When the lender refuses to supply documents but then agrees.greenspun.com : LUSENET : Repossession : One Thread
Just wanted to get a feel for peoples opinions on how a court would view a lender that adamantly refuses to supply documents, but when you start quoting Woolf Reforms, Data Protection Act, Human Rights Act etc etc at them they suddenly come through with something. This something is not usually complete documantation, but it is still something. 1) Will the courts look favourably on the lender for supplying the documents to the borrower. -or- 2) Will the courts look unfavourably on the lender because they could have provided these documents earlier.
-- Tim Heath (email@example.com), February 01, 2001
Yes and yes, are the answers. However, if the Halifax has only come up with some of the documents then you should thank them politely for those and repeat your request for the others. Always keep the ball in the lender's court. That way the judge is always confronted with a lender that hasn't handed over sufficient documentation.
Sufficient = enough to convince you that you should pay their claim to the best of your financial ability.
-- Lee (firstname.lastname@example.org), February 01, 2001.
I would say that complete documentation must include a copy of the mortage deed and conditions, the MIG, and all valuations and associated marketing documents, receipts and paperwork relating to anything you were charged for, eg repairs and insurance policies, *and* an assurance from the lender that it does actually have the originals of these documents which you and your legal representatives can examine by appointment. I would like to see a lender argue an ageing claim in court based on a roll of dusty microfilm! (By the way, if anyone does get taken to court, in my opinion one must insist to the judge that originals are produced by the lender. Don't tacitly accept copies by not making a stand.)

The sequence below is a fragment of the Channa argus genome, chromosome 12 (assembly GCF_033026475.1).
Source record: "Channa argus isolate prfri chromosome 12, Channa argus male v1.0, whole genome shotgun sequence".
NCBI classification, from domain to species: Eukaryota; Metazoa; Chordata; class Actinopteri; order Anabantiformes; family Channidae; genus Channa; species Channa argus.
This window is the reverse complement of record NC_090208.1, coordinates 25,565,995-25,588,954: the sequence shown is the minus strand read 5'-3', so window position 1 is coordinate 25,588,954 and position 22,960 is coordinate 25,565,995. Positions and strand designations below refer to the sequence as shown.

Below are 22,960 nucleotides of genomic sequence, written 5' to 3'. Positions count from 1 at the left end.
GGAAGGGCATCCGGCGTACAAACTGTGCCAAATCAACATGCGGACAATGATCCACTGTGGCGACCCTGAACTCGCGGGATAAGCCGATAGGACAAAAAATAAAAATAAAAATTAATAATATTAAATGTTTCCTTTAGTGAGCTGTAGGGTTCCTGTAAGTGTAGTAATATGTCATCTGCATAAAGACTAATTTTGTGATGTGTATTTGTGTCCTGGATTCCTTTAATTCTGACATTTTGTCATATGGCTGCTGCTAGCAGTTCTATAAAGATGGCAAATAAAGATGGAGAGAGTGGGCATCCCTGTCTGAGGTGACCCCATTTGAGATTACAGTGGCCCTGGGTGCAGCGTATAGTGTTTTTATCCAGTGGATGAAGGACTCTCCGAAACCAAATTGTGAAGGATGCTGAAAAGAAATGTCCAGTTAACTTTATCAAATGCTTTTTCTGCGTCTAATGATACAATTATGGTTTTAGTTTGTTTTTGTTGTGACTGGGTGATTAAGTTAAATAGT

-- Eleanor Scott (email@example.com), February 03, 2001.
Elanor, I note you comments, but one reply that I got from Jacky Jones, to an earlier question that I posted on this board, said that the lender had got a money judgement based upon copies of the mortgage deed. Maybe they *can* do this if you do *not* question the whereabouts of the originals as the judge may just assume that you are accepting the copies in place of the originals? This was why I was trying to start what could be an interesting thread. The more opinions we can get on this issue the better off we will all be. Thanks Tim
-- Tim Heath (firstname.lastname@example.org), February 03, 2001.
Yes, this issue of original documents is a very important one. I understand that in at least one case which is relevant to this discussion, the defendant's counsel failed to object to the use of copy documents in court. (One often finds that defendants' counsel fail to do quite a lot of things. It is as though the lenders cannot ever be wrong! I hear too often of solicitors actually encouraging clients to settle on unproven 'debts'.)
Anyway, I think it would be very good to hear more opinions on the use of original/copy documents in court. Could be a very useful thread.
-- Eleanor Scott (email@example.com), February 04, 2001.